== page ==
‘The Zoe Post’ began the targeting of women in video gaming

A video game avatar

The harassment of women in the video game industry is a continuing problem.

Boston Magazine relates the story of how Eron Gjoni meticulously crafted “The Zoe Post” that began the widespread Internet abuse against women in the gaming industry and created the misogynistic movement called GamerGate.

On Aug. 16, 2014, Gjoni released “The Zoe Post,” a weaponized, 9,234-word blog, over several outlets, including SomethingAwful, Penny Arcade, 4chan and WordPress. “The Zoe Post” chronicles Gjoni’s heartbreak and falling out with ex-girlfriend Zoe Quinn, a game designer from New York.

The post was constructed to inflict maximum pain on Quinn after their brief relationship ended.

According to Boston Magazine:

Every written word Quinn had ever entrusted with him—all of her flirtations, anxieties, professional grudges, and confessions about her family and sex life—would serve as his iron and ore. He scoured their entire text and email history, archiving and organizing Quinn’s private information on his laptop and cell phone.

After Gjoni released the post, Quinn was targeted with death and rape threats. She also had nude photos leaked online; stalkers revealed her locations in real time; her address, email, and Social Security and telephone numbers were publicized; and her home was raided by SWAT teams, tricked to go there by hackers.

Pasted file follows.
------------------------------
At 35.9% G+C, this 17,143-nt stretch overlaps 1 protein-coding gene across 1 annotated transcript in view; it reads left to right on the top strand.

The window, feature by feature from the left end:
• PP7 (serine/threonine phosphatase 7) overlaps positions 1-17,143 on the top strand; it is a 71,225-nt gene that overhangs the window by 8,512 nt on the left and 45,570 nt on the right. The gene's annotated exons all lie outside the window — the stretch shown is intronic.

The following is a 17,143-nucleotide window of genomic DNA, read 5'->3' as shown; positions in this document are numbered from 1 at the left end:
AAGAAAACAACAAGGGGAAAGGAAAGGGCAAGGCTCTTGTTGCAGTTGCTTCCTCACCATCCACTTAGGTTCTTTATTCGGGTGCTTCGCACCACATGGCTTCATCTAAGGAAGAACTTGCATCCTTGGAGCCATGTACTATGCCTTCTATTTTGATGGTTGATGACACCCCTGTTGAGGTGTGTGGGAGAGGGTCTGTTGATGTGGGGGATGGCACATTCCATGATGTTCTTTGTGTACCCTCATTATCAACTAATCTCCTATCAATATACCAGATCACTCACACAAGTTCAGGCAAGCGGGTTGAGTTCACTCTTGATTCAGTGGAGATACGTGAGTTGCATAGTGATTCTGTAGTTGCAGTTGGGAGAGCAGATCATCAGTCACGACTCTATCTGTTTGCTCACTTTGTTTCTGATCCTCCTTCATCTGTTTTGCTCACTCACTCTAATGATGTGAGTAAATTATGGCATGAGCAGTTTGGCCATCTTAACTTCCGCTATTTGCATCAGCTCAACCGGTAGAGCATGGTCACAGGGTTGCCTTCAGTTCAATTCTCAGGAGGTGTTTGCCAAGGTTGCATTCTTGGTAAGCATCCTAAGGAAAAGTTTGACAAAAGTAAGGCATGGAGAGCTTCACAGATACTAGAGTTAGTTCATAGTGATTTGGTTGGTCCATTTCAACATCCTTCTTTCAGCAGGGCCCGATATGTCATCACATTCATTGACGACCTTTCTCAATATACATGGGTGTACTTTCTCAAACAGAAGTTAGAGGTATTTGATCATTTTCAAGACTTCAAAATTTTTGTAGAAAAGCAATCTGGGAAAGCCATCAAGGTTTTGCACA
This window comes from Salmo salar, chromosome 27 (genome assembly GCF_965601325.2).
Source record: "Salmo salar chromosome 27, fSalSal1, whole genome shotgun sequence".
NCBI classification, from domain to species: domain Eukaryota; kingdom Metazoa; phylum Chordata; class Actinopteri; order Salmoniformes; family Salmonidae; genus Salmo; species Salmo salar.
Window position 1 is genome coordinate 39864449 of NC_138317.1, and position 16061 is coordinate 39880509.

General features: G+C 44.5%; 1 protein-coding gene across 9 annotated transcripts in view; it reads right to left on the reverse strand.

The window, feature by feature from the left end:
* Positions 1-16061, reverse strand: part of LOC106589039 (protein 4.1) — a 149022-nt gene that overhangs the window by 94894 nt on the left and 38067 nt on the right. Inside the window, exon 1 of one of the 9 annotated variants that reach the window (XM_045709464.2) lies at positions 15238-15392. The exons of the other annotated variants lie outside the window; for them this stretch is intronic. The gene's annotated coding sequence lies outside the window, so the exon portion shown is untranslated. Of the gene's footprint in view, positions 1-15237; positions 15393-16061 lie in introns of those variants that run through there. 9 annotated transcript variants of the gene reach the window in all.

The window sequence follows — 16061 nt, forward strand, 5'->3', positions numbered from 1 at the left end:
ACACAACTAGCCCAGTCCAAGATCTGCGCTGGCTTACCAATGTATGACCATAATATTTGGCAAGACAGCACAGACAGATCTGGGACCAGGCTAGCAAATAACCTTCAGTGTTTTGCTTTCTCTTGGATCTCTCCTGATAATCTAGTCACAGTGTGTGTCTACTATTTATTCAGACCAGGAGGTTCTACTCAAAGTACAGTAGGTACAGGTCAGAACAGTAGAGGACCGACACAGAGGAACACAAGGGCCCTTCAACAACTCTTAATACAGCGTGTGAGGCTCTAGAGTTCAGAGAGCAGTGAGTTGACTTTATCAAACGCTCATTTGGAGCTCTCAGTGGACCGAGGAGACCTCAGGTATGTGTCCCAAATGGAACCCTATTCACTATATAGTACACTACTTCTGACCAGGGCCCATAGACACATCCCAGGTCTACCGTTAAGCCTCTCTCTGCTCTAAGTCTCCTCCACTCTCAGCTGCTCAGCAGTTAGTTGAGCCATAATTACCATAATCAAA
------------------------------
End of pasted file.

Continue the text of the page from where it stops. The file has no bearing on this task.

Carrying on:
Sexism prevailed in the industry even before GamerGate’s breakout in August. In 2007, game developer Kathy Sierra had her Social Security number leaked online. She received death threats as a result and then left the business. Feminist critic Anita Sarkeesian receives death and rape threats daily in response to her web series “Tropes vs. Women in Video Games,” established in 2012.

Social media makes it easy to harass and abuse anonymously, with little fear of repercussion. The Internet is extremely difficult to police. When one abusive account gets blocked, another can be created in minutes.

Quinn knows this very well. Law enforcement recommends she stay offline, but to do so is impossible when the majority of her business is based there.

Quinn is most known for her interactive fiction game, “Depression Quest,” which describes life as a depressed young person.

According to the article:

Since the game’s release, Quinn has tried to save every piece of harassment she’s received to a folder on her desktop titled “Just Another Day at the Office.”

Before “The Zoe Post,” Quinn amassed 16 megabytes of abuse. In December 2014, she stopped preserving it. By then she had over 1,000 times that amount.

Quinn filed for a restraining order against Gjoni in September, and he’s been charged with  violating it four times, but has never gone to jail.

Gjoni worked on a sequel to the ‘Post’ for several months. It may have contained even more of Quinn’s personal information. It is set to auto-publish on his blog if he ever gets jailed for violating his restraining order.

Police have made no arrests regarding the ongoing abuse.

Stephanie Roman is a PublicSource intern with a personal blog about gaming called ShogunSteph. She can be reached at sroman@publicsource.org or on Twitter @ShogunSteph.